I was an INTP.
    Even though I don't put too much emphasis in the result, I guess it's a thinker thing to be all skeptical about this. Go figure.

    1. profile image0
      Motown2Chitownposted 4 years ago in reply to this

      The MBTI has been around a heck of a lot longer than the internet, so it's not exactly 'like most tests that can be done online.'  Its development began during World War II, to discover the best career paths for women entering the workforce.  It draws strongly on Jungian psychology (which I think most folks wouldn't describe as a 'joke.'

      smile

      1. Miki Korhonen profile image60
        Miki Korhonenposted 4 years ago in reply to this

        Please, do not misinterpret what I said.
        I do know of the roots of the MBTI, but I doubt that most people who do them these days have done it with a certified psychologist. People find about it on the internet, read, about it, do the test, and read what it says.

        There is no big magic behind the MBTI in truth, it just tells you what you tell it. Just like most psychological personality tests.

        As for Jungian psychology, it is not a joke, just like many things in the world aren't a joke. Yet, I do not take the MBTI too seriously no matter how much it draws from Jungian psychology.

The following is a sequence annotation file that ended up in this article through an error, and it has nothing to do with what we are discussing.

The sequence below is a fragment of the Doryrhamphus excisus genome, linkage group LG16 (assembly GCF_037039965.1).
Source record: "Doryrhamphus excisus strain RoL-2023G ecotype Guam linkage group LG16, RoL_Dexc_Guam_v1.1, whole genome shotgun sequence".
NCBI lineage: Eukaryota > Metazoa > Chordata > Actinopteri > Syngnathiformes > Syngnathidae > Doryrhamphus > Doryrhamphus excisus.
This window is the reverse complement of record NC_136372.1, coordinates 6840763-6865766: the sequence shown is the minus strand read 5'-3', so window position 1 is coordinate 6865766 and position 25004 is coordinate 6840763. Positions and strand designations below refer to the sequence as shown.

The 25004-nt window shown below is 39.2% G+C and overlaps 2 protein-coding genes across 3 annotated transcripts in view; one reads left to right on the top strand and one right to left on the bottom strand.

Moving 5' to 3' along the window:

If someone else gets more out of it, then they are completely free to take it seriously. I do not wish to force others to see it the way I do.

        1. profile image0
          Motown2Chitownposted 4 years ago in reply to this

          Gotcha.  smile

          I think I did misinterpret what you said.  I apologize if my response sounded snarky in any way.  I have actually taken it with (a) qualified psychologist(s) - about ten years ago before entering a Catholic religious community.  I found it fascinating.  And you're right - it tells you what you tell it, but then you see yourself in a way you may never have before.  For me, it was very educational.

          I've taken it two more times since (with qualified professionals), and my type has never changed, except as I've become older, I've become more of an introvert.

    2. profile image0
      Sophia Angeliqueposted 4 years ago in reply to this

      The test on line isn't the real test. You need to take it with an industrial psychologist.

  10. cheaptrick profile image74
    cheaptrickposted 4 years ago

    Thinker...Feeler,now That's something worth talking about.
    You can get one to think about a taboo and refrain from it.People who then indulge in it have changed their mind's[thought changes].

    Or,you can do some Skinner type stuff that digs deep down into their emotional-core...well that person will never change their thinking.

    So,what's the point?
    I don't have a clue...just expressing my morning double Espresso shots.

  11. Hollie Thomas profile image61
    Hollie Thomasposted 4 years ago

    I had to take the test, as part of a series of tests, before working in a Prison.(with a psychologist) It was far more in depth than the online version, however, they both appear to have reached the same conclusion.